The ancient Indian mind-body discipline of yoga is the newest addition to UNESCO'S lit of intangible world heritage.
The world heritage committee added yoga in recognition of its influence on Indian society.
Peter Nilsson, founder and director of the Auckland Yoga Academy, has been practicing yoga for over 30 years. Yoga has been practised for thousands of years, and Mr Nilsson says it is still incredibly popular.
"There's an extraordinary amount of people now doing yoga. It's gone mainstream," he told Newshub this morning.
"It's an exercise that meets the physical needs of the body, both male and female. Bu it also teaches you how to quiet the mind, and in modern times this is very important."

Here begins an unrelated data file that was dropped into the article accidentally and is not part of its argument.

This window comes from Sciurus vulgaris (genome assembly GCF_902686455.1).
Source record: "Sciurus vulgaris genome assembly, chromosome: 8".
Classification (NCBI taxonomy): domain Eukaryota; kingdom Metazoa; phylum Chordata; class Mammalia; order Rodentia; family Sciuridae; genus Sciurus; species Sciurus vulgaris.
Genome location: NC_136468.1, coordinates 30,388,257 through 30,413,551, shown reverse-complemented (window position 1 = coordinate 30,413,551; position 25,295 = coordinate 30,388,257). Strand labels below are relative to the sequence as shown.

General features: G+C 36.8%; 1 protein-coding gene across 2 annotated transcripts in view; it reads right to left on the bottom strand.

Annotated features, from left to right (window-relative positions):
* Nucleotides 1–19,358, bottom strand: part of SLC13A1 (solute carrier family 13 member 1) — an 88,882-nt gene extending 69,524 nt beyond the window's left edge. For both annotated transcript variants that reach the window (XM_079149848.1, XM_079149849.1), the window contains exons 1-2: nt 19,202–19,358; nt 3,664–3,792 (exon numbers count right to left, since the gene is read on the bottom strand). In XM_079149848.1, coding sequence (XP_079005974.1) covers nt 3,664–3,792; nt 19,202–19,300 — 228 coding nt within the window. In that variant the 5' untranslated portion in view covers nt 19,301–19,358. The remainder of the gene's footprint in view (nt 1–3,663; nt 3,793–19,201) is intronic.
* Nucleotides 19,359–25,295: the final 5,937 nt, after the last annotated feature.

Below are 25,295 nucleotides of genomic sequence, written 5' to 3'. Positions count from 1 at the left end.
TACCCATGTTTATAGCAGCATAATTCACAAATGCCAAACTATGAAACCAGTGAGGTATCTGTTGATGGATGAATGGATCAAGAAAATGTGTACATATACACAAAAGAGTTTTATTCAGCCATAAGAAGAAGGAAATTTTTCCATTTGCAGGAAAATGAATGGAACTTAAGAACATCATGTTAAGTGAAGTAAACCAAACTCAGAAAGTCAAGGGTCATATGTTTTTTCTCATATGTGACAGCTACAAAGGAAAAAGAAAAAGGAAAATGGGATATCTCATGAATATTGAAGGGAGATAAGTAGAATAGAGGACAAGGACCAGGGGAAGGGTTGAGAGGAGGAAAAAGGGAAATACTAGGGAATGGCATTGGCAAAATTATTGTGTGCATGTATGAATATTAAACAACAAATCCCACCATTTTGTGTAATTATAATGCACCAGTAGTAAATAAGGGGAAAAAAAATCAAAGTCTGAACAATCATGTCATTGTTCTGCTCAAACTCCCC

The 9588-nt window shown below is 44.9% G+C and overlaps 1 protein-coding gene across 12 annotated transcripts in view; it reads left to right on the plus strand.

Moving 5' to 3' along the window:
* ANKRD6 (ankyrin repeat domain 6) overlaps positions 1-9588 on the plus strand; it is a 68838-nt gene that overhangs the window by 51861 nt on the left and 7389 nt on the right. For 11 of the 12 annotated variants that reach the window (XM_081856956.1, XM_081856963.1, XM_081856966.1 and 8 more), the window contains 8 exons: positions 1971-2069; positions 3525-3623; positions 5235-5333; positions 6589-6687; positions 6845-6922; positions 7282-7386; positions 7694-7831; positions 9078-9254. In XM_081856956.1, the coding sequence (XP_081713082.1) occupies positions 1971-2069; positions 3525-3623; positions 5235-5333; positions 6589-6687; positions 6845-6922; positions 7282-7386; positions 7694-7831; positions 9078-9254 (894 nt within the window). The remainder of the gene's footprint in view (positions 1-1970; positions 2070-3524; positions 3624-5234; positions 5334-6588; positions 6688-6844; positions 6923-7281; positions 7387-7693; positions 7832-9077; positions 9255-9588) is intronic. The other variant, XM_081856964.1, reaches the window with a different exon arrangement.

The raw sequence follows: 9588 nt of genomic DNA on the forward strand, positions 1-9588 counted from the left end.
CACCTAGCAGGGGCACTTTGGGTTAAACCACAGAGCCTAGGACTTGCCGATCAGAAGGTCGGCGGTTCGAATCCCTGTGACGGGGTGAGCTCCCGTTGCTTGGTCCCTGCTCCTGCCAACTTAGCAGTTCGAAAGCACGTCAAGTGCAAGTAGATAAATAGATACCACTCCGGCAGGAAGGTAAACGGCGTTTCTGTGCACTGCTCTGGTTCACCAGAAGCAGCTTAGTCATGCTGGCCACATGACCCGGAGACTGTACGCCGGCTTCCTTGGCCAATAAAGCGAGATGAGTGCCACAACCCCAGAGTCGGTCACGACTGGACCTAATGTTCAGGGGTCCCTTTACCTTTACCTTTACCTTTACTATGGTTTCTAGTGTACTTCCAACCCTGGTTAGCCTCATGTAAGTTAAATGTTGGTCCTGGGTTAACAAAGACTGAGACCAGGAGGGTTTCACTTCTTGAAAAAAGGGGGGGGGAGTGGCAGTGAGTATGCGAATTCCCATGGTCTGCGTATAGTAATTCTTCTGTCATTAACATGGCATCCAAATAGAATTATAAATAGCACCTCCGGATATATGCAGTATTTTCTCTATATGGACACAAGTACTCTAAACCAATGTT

UNESCO tweeted a video announcing the news on Friday (NZ time), saying: "The philosophy behind the ancient Indian practice of yoga has influenced various aspects of how India's society functions, from health and medicine to education and the arts."
"Designed to help individuals build self-realisation, ease any suffering they may be experiencing and allow for a state of liberation, [yoga] is practised by the young and old without discriminating against gender, class or religion."
Yoga is the 13th intangible cultural heritage to be listed from India so far, according to The New Indian Express. The others include the Chhau dance and the Buddhist chanting of Ladakh.
UNESCO began compiling a list for cultural and natural world heritage in 1972. It now includes 814 cultural and 203 natural sites, and 35 with both natural and cultural qualities.